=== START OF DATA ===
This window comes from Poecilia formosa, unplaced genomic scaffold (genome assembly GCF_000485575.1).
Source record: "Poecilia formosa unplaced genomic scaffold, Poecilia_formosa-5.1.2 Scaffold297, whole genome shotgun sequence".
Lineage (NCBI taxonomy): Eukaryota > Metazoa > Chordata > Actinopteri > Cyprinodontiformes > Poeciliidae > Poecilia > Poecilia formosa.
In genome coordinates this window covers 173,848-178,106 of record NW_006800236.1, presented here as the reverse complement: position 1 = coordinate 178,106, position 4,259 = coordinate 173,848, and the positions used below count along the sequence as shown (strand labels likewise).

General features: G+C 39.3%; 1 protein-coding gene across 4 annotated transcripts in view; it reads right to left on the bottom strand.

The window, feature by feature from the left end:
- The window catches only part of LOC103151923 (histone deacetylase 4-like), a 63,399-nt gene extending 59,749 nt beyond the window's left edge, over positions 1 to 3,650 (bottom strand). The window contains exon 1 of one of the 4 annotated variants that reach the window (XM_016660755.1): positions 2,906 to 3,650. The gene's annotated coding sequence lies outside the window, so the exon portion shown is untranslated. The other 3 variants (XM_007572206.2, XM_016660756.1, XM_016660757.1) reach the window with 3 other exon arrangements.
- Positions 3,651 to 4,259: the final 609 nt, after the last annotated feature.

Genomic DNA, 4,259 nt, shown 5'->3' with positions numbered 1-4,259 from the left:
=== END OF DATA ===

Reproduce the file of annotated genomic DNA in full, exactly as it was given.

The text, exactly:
This window comes from Poecilia formosa, unplaced genomic scaffold (genome assembly GCF_000485575.1).
Source record: "Poecilia formosa unplaced genomic scaffold, Poecilia_formosa-5.1.2 Scaffold297, whole genome shotgun sequence".
Lineage (NCBI taxonomy): Eukaryota > Metazoa > Chordata > Actinopteri > Cyprinodontiformes > Poeciliidae > Poecilia > Poecilia formosa.
In genome coordinates this window covers 173,848-178,106 of record NW_006800236.1, presented here as the reverse complement: position 1 = coordinate 178,106, position 4,259 = coordinate 173,848, and the positions used below count along the sequence as shown (strand labels likewise).

General features: G+C 39.3%; 1 protein-coding gene across 4 annotated transcripts in view; it reads right to left on the bottom strand.

The window, feature by feature from the left end:
- The window catches only part of LOC103151923 (histone deacetylase 4-like), a 63,399-nt gene extending 59,749 nt beyond the window's left edge, over positions 1 to 3,650 (bottom strand). The window contains exon 1 of one of the 4 annotated variants that reach the window (XM_016660755.1): positions 2,906 to 3,650. The gene's annotated coding sequence lies outside the window, so the exon portion shown is untranslated. The other 3 variants (XM_007572206.2, XM_016660756.1, XM_016660757.1) reach the window with 3 other exon arrangements.
- Positions 3,651 to 4,259: the final 609 nt, after the last annotated feature.

Genomic DNA, 4,259 nt, shown 5'->3' with positions numbered 1-4,259 from the left: